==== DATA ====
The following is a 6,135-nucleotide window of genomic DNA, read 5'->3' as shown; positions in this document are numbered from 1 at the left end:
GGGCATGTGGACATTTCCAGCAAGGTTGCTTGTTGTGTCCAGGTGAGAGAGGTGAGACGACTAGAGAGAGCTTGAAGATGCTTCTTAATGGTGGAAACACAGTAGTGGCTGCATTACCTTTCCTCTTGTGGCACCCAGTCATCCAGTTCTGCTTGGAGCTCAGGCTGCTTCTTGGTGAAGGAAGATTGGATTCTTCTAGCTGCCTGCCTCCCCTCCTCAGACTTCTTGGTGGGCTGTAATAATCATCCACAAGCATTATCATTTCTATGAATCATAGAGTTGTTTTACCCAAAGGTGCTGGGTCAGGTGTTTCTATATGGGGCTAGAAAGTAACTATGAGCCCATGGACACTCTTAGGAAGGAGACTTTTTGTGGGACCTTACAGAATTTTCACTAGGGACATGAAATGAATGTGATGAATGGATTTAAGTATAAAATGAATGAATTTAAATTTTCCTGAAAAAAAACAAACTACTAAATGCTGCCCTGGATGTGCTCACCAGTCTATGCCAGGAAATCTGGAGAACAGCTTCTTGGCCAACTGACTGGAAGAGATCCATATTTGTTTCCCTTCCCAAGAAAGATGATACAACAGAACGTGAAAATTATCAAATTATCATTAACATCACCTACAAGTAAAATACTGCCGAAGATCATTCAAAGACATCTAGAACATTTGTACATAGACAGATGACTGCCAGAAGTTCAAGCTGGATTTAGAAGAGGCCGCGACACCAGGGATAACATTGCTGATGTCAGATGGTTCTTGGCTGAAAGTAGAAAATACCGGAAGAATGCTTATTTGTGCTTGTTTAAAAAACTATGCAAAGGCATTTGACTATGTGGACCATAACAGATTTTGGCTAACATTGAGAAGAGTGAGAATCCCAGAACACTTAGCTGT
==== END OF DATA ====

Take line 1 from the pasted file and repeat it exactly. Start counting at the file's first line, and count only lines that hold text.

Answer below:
The following is a 6,135-nucleotide window of genomic DNA, read 5'->3' as shown; positions in this document are numbered from 1 at the left end: